Judges and Juries

by Benjamin Studebaker

One of the popular arguments for democracy as opposed to expert-driven, sophiarchist government is the notion that democracy is good for the same reasons that juries are good as opposed to judges. David Estlund makes just such an argument in Democratic Authority on the basis that all reasonable people can accept the jury model but not a system of judges due to uncertainty regarding the knowledge of the judges and that, by extension, all reasonable people can accept democracy but not government by experts. Today I aim to challenge this line of argument with a more critical examination of judges and juries and how we use them.

There are two assumptions at the basis of Estlund’s argument for democracy:

  1. Juries are preferable to judges.
  2. The reason that juries are preferable to judges is due to their lack of expertise and for no other reason.

Both of these must be true in order for democracy to be superior to sophiarchy via this argument–if the advantage of juries does not derive from the fact that juries are drawn from the population rather than from experts, then the advantage of juries is not analogous to the proposed advantage of democracy. If, for instance, your reason for preferring juries is that juries involve multiple people who come to consensus, the question is begged as to why such a system would not be better if the members of the jury were experts.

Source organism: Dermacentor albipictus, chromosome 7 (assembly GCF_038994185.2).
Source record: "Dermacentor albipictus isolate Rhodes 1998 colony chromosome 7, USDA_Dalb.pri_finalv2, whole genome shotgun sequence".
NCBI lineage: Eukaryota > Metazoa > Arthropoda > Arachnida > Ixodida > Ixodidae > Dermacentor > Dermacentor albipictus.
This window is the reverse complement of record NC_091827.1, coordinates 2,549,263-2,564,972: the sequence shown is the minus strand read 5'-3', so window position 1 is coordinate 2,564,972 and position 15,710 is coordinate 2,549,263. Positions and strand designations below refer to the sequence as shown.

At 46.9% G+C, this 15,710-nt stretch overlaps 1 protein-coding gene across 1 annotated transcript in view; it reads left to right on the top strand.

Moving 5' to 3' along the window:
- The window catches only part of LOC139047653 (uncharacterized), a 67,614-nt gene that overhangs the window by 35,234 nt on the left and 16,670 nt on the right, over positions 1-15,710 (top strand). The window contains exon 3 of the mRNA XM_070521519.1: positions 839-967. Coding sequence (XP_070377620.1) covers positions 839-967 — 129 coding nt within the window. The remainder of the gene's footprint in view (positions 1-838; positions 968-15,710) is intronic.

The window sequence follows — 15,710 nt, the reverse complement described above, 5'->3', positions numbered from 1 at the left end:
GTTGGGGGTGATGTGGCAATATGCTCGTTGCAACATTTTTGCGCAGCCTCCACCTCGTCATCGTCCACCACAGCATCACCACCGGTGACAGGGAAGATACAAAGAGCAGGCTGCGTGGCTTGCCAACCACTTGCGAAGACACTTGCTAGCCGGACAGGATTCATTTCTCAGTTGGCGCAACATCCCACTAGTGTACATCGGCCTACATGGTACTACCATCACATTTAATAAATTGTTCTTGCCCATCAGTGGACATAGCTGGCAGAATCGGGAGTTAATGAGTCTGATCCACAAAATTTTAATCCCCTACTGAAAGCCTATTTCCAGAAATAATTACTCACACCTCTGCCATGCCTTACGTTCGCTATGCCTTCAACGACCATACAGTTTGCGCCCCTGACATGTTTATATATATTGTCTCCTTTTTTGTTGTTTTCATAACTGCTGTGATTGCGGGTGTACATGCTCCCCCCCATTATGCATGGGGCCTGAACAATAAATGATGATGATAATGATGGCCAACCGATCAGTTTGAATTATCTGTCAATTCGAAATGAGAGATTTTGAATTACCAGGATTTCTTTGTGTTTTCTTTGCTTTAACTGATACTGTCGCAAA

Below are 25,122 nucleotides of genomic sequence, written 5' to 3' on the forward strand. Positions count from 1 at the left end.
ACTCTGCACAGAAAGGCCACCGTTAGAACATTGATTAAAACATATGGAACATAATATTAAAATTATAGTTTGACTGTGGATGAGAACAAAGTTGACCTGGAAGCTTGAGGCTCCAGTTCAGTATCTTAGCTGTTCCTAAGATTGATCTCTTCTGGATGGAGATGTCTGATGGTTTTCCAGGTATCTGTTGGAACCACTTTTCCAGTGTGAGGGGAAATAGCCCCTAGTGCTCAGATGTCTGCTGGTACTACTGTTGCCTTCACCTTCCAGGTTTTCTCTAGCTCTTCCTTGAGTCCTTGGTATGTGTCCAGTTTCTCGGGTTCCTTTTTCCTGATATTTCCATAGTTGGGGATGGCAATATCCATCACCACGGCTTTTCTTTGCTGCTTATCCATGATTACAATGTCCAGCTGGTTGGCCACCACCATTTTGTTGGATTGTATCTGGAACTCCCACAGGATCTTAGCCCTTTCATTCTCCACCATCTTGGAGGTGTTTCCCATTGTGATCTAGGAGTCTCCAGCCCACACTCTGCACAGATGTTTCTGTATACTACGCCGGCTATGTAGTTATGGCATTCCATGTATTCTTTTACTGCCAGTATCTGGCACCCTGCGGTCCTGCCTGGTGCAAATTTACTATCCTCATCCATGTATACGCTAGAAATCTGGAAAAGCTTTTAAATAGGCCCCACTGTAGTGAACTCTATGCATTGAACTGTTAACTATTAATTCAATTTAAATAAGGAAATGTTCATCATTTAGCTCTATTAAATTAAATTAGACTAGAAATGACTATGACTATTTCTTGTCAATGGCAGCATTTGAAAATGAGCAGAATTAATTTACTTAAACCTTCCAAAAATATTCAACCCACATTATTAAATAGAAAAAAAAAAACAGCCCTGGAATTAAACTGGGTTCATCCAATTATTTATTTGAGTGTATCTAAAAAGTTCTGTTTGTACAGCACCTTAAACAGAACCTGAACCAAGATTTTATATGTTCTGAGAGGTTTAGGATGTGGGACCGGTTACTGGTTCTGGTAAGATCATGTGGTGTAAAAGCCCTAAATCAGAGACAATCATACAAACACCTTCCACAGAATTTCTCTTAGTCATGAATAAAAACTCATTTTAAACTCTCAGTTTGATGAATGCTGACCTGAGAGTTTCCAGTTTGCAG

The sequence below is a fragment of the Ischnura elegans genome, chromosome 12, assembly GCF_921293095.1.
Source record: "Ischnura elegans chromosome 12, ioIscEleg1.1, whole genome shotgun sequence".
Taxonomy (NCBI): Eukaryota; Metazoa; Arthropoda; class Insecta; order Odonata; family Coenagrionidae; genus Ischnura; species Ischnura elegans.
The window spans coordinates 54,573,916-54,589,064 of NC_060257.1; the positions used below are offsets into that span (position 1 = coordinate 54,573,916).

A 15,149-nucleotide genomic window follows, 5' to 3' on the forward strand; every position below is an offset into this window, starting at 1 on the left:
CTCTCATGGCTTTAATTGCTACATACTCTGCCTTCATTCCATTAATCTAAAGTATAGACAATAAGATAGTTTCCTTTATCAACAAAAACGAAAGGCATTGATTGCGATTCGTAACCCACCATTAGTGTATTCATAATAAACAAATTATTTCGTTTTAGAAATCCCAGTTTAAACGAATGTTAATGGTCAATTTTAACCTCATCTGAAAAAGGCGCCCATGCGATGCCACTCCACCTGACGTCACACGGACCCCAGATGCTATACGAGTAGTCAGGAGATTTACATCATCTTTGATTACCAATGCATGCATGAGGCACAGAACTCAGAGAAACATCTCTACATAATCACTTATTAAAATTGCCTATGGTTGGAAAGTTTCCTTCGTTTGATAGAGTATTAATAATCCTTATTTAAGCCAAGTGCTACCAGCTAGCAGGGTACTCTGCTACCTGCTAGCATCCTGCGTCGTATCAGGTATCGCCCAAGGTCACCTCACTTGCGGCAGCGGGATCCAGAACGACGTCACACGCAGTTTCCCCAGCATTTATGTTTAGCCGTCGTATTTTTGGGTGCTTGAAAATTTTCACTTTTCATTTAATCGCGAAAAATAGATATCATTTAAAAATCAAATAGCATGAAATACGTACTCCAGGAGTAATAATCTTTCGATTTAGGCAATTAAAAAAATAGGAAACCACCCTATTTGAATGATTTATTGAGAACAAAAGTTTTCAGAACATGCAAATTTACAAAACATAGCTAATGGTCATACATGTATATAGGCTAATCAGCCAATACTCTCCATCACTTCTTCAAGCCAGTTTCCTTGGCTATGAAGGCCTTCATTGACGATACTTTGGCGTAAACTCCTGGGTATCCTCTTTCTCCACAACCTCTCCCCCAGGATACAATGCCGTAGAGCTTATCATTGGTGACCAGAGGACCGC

It is this point that is most important in establishing where the jury analogy goes wrong. When someone says “juries are better than judges” there are two elements that are being talked about in combination that must be separated from one another:

  1. Quality of agents–expert or non-expert
  2. Decision structure–individual decision or group consensus

This gives you four permutations for the justice system:

 Categories    Judgement   Consensus
Expert Scholar Judge Scholar Jury
Non-expert Random Judge Random Jury


Usually, the choice we are offered is one of scholar judge versus random jury, but why not the other two options? Why not establish a legal system that uses a person chosen at random for judge, or a group of judges making decisions via jury?

In the case of the random judge model, the answer is that it is an obviously ridiculous way to make decisions. If any person at random could be called upon to serve as judge, the quality of justice would vary wildly and it would be very easy to dispute the outcomes produced. Of course, we often use scholar judges, and the use of scholar judges is a rather sophiarchist policy. Often (though not always) they are appointed rather than elected, and even when elected voters usually know very little about them. Since it is obvious that we get a better result from the sophiarchist scholar judge model than by the random judge model, does it not follow that even if you prefer the decision apparatus of the jury that we would be better served if the jury were comprised of scholars than its present composition of random citizens? Is not a random jury every bit as ridiculous in comparison with a scholar jury as the random judge was against the scholar judge?